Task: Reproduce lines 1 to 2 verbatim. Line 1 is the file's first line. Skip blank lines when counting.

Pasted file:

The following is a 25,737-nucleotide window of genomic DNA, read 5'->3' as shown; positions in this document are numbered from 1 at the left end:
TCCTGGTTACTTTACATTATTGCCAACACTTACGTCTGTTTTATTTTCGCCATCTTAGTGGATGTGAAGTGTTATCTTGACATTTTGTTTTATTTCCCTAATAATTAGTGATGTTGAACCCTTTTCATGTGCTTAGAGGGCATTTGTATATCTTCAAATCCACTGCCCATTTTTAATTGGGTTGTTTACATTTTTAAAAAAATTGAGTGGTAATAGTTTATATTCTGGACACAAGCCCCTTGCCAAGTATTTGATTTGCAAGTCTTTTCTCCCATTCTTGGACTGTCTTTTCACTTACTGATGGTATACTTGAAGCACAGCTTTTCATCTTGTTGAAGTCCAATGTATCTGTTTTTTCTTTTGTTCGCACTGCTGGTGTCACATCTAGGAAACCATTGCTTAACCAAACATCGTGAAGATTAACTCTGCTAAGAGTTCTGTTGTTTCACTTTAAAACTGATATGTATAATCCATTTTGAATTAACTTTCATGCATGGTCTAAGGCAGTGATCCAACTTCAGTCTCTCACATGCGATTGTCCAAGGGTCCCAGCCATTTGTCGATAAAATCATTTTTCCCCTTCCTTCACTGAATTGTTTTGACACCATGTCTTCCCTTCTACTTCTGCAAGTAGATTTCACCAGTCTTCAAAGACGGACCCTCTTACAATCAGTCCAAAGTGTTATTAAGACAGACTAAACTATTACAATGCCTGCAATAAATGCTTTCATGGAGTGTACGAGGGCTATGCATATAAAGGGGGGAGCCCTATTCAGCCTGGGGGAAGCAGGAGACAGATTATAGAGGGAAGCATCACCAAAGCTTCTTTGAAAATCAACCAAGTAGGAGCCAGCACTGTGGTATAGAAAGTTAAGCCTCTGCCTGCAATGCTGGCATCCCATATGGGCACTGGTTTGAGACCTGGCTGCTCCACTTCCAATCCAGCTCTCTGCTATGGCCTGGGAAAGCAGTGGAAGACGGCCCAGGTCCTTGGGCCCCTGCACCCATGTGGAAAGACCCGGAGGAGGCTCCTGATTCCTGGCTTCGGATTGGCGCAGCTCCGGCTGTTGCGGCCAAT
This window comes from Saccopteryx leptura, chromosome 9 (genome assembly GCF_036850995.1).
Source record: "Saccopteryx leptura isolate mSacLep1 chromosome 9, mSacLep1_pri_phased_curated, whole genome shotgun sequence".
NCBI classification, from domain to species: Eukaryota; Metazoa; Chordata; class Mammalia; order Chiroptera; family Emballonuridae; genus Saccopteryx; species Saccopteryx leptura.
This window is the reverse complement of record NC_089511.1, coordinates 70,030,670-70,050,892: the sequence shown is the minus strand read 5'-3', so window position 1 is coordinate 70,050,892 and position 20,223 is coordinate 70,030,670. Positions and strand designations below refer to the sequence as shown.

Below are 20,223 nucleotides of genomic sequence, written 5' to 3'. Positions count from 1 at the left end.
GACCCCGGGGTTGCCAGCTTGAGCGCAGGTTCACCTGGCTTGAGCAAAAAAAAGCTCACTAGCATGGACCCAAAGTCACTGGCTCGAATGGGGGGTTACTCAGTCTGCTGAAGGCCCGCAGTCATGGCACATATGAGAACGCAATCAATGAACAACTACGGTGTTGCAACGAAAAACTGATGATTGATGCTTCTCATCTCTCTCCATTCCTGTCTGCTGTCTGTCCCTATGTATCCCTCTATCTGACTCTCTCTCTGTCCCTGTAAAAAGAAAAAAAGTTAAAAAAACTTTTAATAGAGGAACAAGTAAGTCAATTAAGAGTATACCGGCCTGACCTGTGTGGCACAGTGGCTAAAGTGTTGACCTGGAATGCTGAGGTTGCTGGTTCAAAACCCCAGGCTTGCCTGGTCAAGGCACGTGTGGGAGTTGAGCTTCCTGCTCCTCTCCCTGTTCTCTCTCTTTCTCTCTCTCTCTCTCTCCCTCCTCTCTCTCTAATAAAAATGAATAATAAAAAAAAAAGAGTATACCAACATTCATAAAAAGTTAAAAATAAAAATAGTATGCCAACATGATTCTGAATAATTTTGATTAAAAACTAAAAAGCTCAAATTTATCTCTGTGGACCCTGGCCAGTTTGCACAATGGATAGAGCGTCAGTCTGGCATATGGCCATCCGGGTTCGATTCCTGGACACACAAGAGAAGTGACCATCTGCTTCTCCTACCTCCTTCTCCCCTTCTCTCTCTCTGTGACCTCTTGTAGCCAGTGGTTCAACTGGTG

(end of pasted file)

The following is a 25,737-nucleotide window of genomic DNA, read 5'->3' as shown; positions in this document are numbered from 1 at the left end:
TCCTGGTTACTTTACATTATTGCCAACACTTACGTCTGTTTTATTTTCGCCATCTTAGTGGATGTGAAGTGTTATCTTGACATTTTGTTTTATTTCCCTAATAATTAGTGATGTTGAACCCTTTTCATGTGCTTAGAGGGCATTTGTATATCTTCAAATCCACTGCCCATTTTTAATTGGGTTGTTTACATTTTTAAAAAAATTGAGTGGTAATAGTTTATATTCTGGACACAAGCCCCTTGCCAAGTATTTGATTTGCAAGTCTTTTCTCCCATTCTTGGACTGTCTTTTCACTTACTGATGGTATACTTGAAGCACAGCTTTTCATCTTGTTGAAGTCCAATGTATCTGTTTTTTCTTTTGTTCGCACTGCTGGTGTCACATCTAGGAAACCATTGCTTAACCAAACATCGTGAAGATTAACTCTGCTAAGAGTTCTGTTGTTTCACTTTAAAACTGATATGTATAATCCATTTTGAATTAACTTTCATGCATGGTCTAAGGCAGTGATCCAACTTCAGTCTCTCACATGCGATTGTCCAAGGGTCCCAGCCATTTGTCGATAAAATCATTTTTCCCCTTCCTTCACTGAATTGTTTTGACACCATGTCTTCCCTTCTACTTCTGCAAGTAGATTTCACCAGTCTTCAAAGACGGACCCTCTTACAATCAGTCCAAAGTGTTATTAAGACAGACTAAACTATTACAATGCCTGCAATAAATGCTTTCATGGAGTGTACGAGGGCTATGCATATAAAGGGGGGAGCCCTATTCAGCCTGGGGGAAGCAGGAGACAGATTATAGAGGGAAGCATCACCAAAGCTTCTTTGAAAATCAACCAAGTAGGAGCCAGCACTGTGGTATAGAAAGTTAAGCCTCTGCCTGCAATGCTGGCATCCCATATGGGCACTGGTTTGAGACCTGGCTGCTCCACTTCCAATCCAGCTCTCTGCTATGGCCTGGGAAAGCAGTGGAAGACGGCCCAGGTCCTTGGGCCCCTGCACCCATGTGGAAAGACCCGGAGGAGGCTCCTGATTCCTGGCTTCGGATTGGCGCAGCTCCGGCTGTTGCGGCCAAT